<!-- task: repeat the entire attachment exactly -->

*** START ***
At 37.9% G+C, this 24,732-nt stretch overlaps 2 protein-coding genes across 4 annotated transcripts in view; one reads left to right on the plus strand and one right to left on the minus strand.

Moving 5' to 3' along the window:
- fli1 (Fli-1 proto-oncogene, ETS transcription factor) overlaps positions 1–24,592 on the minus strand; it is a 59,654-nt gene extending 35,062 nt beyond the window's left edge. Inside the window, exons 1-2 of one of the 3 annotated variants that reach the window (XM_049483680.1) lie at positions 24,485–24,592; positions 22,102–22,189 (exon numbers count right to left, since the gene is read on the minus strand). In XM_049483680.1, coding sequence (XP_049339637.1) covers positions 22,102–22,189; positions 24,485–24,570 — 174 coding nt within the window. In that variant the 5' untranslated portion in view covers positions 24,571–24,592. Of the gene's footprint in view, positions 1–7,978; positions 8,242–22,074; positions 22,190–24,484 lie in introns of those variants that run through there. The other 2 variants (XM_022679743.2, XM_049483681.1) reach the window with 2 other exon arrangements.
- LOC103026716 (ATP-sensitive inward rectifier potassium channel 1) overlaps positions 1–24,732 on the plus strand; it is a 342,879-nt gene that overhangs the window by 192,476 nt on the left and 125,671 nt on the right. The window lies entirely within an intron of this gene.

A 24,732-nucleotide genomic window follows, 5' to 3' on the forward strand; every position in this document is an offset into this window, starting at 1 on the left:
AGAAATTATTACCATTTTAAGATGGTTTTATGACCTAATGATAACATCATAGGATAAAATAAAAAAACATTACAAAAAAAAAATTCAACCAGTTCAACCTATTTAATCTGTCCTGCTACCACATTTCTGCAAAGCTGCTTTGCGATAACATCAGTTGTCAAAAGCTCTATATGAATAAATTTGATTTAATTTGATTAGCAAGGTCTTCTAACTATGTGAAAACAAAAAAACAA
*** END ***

At 37.9% G+C, this 24,732-nt stretch overlaps 2 protein-coding genes across 4 annotated transcripts in view; one reads left to right on the plus strand and one right to left on the minus strand.

Moving 5' to 3' along the window:
- fli1 (Fli-1 proto-oncogene, ETS transcription factor) overlaps positions 1–24,592 on the minus strand; it is a 59,654-nt gene extending 35,062 nt beyond the window's left edge. Inside the window, exons 1-2 of one of the 3 annotated variants that reach the window (XM_049483680.1) lie at positions 24,485–24,592; positions 22,102–22,189 (exon numbers count right to left, since the gene is read on the minus strand). In XM_049483680.1, coding sequence (XP_049339637.1) covers positions 22,102–22,189; positions 24,485–24,570 — 174 coding nt within the window. In that variant the 5' untranslated portion in view covers positions 24,571–24,592. Of the gene's footprint in view, positions 1–7,978; positions 8,242–22,074; positions 22,190–24,484 lie in introns of those variants that run through there. The other 2 variants (XM_022679743.2, XM_049483681.1) reach the window with 2 other exon arrangements.
- LOC103026716 (ATP-sensitive inward rectifier potassium channel 1) overlaps positions 1–24,732 on the plus strand; it is a 342,879-nt gene that overhangs the window by 192,476 nt on the left and 125,671 nt on the right. The window lies entirely within an intron of this gene.

A 24,732-nucleotide genomic window follows, 5' to 3' on the forward strand; every position in this document is an offset into this window, starting at 1 on the left:
AGAAATTATTACCATTTTAAGATGGTTTTATGACCTAATGATAACATCATAGGATAAAATAAAAAAACATTACAAAAAAAAAATTCAACCAGTTCAACCTATTTAATCTGTCCTGCTACCACATTTCTGCAAAGCTGCTTTGCGATAACATCAGTTGTCAAAAGCTCTATATGAATAAATTTGATTTAATTTGATTAGCAAGGTCTTCTAACTATGTGAAAACAAAAAAACAA